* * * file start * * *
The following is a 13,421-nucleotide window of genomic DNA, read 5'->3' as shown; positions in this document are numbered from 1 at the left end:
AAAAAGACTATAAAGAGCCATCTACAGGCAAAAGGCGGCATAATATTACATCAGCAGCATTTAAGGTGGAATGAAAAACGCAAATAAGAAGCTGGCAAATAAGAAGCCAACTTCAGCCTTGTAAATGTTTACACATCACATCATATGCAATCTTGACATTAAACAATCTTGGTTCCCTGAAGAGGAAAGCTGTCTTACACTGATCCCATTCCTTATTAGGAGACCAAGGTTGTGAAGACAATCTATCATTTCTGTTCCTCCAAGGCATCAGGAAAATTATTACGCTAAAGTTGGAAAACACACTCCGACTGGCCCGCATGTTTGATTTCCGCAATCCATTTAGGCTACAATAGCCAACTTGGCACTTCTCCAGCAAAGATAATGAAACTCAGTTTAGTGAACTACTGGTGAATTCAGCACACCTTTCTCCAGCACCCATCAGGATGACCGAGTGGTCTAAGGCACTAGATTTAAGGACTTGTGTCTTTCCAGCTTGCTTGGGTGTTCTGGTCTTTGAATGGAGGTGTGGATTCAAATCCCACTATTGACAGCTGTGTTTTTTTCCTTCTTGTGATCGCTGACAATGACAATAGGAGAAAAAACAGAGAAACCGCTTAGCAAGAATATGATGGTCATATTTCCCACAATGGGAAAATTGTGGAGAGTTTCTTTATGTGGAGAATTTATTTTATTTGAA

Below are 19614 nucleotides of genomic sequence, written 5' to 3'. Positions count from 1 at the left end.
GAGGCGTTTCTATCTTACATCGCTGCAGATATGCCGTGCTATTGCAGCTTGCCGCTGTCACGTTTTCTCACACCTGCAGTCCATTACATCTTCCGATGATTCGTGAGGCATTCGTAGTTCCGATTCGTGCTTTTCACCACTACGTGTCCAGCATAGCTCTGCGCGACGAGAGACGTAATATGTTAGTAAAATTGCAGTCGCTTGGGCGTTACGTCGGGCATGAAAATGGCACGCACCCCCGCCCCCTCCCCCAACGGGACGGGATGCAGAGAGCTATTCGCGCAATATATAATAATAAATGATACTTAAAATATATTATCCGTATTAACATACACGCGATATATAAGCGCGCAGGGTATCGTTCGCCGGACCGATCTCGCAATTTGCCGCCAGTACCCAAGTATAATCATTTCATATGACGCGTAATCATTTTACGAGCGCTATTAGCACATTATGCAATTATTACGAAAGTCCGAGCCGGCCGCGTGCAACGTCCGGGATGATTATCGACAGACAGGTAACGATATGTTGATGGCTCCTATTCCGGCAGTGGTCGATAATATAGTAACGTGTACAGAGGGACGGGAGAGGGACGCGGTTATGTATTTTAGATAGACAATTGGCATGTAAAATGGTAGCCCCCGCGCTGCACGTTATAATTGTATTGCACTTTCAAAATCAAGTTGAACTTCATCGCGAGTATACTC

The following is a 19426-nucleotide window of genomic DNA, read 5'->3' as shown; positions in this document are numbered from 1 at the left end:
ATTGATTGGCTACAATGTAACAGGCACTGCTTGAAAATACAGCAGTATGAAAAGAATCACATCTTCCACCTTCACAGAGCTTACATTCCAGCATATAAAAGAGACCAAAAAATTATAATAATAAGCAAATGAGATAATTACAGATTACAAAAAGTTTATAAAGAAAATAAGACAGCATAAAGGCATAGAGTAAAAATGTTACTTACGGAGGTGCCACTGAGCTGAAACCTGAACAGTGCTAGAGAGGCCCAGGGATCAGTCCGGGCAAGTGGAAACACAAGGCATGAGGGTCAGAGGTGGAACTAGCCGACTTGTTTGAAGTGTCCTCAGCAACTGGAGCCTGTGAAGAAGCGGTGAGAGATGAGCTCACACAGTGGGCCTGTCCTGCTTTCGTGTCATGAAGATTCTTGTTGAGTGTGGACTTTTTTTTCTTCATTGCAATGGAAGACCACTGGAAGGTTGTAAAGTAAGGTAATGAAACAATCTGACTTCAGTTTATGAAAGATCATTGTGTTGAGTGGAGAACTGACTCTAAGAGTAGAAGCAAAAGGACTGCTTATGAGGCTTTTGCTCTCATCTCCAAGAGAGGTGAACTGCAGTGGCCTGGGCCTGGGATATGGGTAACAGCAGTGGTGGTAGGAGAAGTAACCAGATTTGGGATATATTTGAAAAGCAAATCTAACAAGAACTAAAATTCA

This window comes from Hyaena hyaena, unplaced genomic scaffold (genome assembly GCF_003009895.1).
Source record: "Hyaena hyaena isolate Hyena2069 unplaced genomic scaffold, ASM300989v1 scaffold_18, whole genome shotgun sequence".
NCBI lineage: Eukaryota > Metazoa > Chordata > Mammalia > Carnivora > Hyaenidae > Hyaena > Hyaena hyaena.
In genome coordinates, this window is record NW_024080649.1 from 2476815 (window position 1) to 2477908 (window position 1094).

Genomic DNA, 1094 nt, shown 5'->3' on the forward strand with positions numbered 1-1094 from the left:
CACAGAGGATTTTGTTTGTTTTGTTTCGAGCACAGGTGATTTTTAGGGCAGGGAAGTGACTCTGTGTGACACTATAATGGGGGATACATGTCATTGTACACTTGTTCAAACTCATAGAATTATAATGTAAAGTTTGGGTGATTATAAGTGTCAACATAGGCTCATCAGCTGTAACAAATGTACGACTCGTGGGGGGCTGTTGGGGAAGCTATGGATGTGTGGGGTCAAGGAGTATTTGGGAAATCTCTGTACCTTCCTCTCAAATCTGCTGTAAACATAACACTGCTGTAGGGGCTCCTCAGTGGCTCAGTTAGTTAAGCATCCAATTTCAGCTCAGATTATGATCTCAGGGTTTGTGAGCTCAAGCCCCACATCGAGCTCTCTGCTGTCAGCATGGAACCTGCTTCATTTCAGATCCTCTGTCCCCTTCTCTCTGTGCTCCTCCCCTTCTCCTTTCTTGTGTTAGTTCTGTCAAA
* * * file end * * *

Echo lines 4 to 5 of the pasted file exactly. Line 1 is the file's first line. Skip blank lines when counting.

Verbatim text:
GAGGCGTTTCTATCTTACATCGCTGCAGATATGCCGTGCTATTGCAGCTTGCCGCTGTCACGTTTTCTCACACCTGCAGTCCATTACATCTTCCGATGATTCGTGAGGCATTCGTAGTTCCGATTCGTGCTTTTCACCACTACGTGTCCAGCATAGCTCTGCGCGACGAGAGACGTAATATGTTAGTAAAATTGCAGTCGCTTGGGCGTTACGTCGGGCATGAAAATGGCACGCACCCCCGCCCCCTCCCCCAACGGGACGGGATGCAGAGAGCTATTCGCGCAATATATAATAATAAATGATACTTAAAATATATTATCCGTATTAACATACACGCGATATATAAGCGCGCAGGGTATCGTTCGCCGGACCGATCTCGCAATTTGCCGCCAGTACCCAAGTATAATCATTTCATATGACGCGTAATCATTTTACGAGCGCTATTAGCACATTATGCAATTATTACGAAAGTCCGAGCCGGCCGCGTGCAACGTCCGGGATGATTATCGACAGACAGGTAACGATATGTTGATGGCTCCTATTCCGGCAGTGGTCGATAATATAGTAACGTGTACAGAGGGACGGGAGAGGGACGCGGTTATGTATTTTAGATAGACAATTGGCATGTAAAATGGTAGCCCCCGCGCTGCACGTTATAATTGTATTGCACTTTCAAAATCAAGTTGAACTTCATCGCGAGTATACTC

The following is a 19426-nucleotide window of genomic DNA, read 5'->3' as shown; positions in this document are numbered from 1 at the left end: